- Manage stress, and find healthy ways to cope with stress.
- Get enough sleep. “Not getting enough sleep can affect your mood and your health. Try certain changes that can improve your sleep.”
- Know your risks. “Learn how your lifestyle affects your risk of health problems. For example, people who work with certain chemicals need to take protective steps, and men who have sex with men should talk with their doctors about particular concerns. You also should keep track of your family medical history and share it with your doctor.”
- Stay safe. “Safety means many things, like wearing seatbelts and helmets, having working smoke detectors, and following safety rules at work. It also means using condoms, washing your hands, taking care of your teeth, and wearing sunscreen. Take steps to protect yourself and others.”
“Men’s Health Month is a chance for both men and women to increase their awareness of the potentially significant health problems that men face, as well as what steps they can take to prevent such problems,” HHS says on its Men’s Health site.
“Taking care of yourself is part of being the best man you can be. There’s nothing manly—or beneficial—about ignoring your health,” says HHS.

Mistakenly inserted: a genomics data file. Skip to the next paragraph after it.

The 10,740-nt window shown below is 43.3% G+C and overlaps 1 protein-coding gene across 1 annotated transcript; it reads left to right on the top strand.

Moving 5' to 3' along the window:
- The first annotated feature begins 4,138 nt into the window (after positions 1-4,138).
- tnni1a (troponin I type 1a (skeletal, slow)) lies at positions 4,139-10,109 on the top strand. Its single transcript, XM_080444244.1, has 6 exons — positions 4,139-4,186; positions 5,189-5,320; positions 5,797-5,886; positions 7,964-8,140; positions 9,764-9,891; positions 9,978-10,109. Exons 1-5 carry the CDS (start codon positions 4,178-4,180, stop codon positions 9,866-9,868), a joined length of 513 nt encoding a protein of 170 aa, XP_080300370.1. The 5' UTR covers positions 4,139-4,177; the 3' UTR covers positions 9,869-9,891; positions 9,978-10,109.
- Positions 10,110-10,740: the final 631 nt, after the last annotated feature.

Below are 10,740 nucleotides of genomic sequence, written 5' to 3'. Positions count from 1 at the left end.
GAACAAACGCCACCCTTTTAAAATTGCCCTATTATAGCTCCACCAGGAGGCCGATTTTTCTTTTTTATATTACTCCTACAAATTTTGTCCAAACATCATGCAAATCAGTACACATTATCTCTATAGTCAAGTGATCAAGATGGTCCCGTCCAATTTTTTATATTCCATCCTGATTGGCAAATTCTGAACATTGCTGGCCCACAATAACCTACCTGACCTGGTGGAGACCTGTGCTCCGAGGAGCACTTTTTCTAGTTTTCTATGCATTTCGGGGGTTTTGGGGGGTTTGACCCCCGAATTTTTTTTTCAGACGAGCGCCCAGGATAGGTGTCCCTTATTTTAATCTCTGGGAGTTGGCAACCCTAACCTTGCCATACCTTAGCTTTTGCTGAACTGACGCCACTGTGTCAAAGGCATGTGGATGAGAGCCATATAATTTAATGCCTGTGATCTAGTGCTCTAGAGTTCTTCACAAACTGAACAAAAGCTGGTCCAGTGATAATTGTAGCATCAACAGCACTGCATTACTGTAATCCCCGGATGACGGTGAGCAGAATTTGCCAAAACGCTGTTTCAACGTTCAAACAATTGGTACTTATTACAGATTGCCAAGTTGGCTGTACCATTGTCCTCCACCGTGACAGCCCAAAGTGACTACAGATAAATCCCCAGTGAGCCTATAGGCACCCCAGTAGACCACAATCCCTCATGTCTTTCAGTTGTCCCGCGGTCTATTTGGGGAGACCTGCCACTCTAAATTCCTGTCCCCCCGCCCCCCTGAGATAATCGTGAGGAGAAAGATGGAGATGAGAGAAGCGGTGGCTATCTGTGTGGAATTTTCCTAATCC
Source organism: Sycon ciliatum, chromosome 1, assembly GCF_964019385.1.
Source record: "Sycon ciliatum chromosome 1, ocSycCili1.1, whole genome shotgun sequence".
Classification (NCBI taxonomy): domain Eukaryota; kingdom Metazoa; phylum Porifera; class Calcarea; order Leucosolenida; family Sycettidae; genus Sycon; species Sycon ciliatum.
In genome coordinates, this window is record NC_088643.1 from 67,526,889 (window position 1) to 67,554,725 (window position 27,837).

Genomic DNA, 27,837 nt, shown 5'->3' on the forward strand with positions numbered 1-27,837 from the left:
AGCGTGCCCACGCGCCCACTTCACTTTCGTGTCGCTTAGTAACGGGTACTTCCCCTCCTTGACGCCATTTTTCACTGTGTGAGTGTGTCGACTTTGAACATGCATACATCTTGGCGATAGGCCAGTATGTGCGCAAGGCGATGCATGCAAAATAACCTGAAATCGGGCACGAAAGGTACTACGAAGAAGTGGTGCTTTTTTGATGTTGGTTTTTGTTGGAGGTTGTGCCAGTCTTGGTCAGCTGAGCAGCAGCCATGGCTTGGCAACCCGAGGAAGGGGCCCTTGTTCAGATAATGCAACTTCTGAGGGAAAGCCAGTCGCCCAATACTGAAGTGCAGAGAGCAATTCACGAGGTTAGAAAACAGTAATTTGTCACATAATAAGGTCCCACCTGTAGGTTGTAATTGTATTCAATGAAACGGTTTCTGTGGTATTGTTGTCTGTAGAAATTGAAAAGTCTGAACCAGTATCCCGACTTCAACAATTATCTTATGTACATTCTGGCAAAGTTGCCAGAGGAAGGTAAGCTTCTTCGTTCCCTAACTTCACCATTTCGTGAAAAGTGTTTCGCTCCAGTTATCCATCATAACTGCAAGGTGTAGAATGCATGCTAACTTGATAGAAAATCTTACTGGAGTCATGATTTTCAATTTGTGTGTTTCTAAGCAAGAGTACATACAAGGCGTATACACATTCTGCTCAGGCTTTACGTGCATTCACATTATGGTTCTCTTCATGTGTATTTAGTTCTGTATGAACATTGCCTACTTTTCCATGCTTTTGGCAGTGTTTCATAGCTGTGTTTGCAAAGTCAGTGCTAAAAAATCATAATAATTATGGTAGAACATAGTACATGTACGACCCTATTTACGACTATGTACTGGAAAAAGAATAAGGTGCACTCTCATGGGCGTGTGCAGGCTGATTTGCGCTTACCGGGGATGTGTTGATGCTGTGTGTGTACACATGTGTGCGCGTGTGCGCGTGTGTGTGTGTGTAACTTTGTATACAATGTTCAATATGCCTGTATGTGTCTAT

See also, “Men Stay Healthy at Any Age,” a brief 2-page pamphlet provided by the HHS Agency for Healthcare Research and Quality.
See related HelpingYouCare® reports on:
For more information on maintaining a healthy weight, healthy diet, exercise and other lifestyle factors that promote wellness and prevent diseases, see the HelpingYouCare® resource pages on Wellness/ Healthy Living for Seniors & Caregivers, including:
- Weight Loss/ Maintaining a Healthy Weight: Physical Wellness;
- Diet & Nutrition: Physical Wellness;
- Exercise: Physical Wellness;
- Sleep, Hygiene, Quit Smoking & Other Healthy Practices: Physical Wellness;
- Activities to Preserve Mental Acuity: Intellectual Wellness;
- Social Interaction & A Sense of Connection With Others: Social Wellness;
- Other Areas of Wellness: Emotional, Ethical/ Spiritual & Vocational Wellness; and
- Healthy Living: Stories of Inspiring Seniors.